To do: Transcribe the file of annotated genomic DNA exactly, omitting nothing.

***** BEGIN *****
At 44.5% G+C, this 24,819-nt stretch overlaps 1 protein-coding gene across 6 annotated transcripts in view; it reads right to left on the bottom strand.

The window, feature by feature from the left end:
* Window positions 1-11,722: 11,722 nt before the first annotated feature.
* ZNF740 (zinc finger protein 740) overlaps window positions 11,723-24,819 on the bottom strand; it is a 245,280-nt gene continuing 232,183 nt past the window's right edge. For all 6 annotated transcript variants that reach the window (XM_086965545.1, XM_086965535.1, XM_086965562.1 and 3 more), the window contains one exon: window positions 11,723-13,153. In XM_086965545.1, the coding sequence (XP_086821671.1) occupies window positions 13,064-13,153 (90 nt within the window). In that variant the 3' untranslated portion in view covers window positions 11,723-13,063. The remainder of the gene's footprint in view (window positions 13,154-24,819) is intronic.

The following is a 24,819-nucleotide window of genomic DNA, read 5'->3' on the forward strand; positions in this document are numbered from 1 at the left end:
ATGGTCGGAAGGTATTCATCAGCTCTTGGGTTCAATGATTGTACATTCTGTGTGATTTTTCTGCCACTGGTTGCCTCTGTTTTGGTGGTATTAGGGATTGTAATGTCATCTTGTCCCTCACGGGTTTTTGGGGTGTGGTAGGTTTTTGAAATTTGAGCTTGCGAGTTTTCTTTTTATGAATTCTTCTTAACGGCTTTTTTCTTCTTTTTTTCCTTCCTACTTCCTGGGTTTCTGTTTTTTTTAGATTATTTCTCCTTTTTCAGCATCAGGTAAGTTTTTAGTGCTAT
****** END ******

At 44.5% G+C, this 24,819-nt stretch overlaps 1 protein-coding gene across 6 annotated transcripts in view; it reads right to left on the bottom strand.

The window, feature by feature from the left end:
* Window positions 1-11,722: 11,722 nt before the first annotated feature.
* ZNF740 (zinc finger protein 740) overlaps window positions 11,723-24,819 on the bottom strand; it is a 245,280-nt gene continuing 232,183 nt past the window's right edge. For all 6 annotated transcript variants that reach the window (XM_086965545.1, XM_086965535.1, XM_086965562.1 and 3 more), the window contains one exon: window positions 11,723-13,153. In XM_086965545.1, the coding sequence (XP_086821671.1) occupies window positions 13,064-13,153 (90 nt within the window). In that variant the 3' untranslated portion in view covers window positions 11,723-13,063. The remainder of the gene's footprint in view (window positions 13,154-24,819) is intronic.

The following is a 24,819-nucleotide window of genomic DNA, read 5'->3' on the forward strand; positions in this document are numbered from 1 at the left end:
ATGGTCGGAAGGTATTCATCAGCTCTTGGGTTCAATGATTGTACATTCTGTGTGATTTTTCTGCCACTGGTTGCCTCTGTTTTGGTGGTATTAGGGATTGTAATGTCATCTTGTCCCTCACGGGTTTTTGGGGTGTGGTAGGTTTTTGAAATTTGAGCTTGCGAGTTTTCTTTTTATGAATTCTTCTTAACGGCTTTTTTCTTCTTTTTTTCCTTCCTACTTCCTGGGTTTCTGTTTTTTTTAGATTATTTCTCCTTTTTCAGCATCAGGTAAGTTTTTAGTGCTAT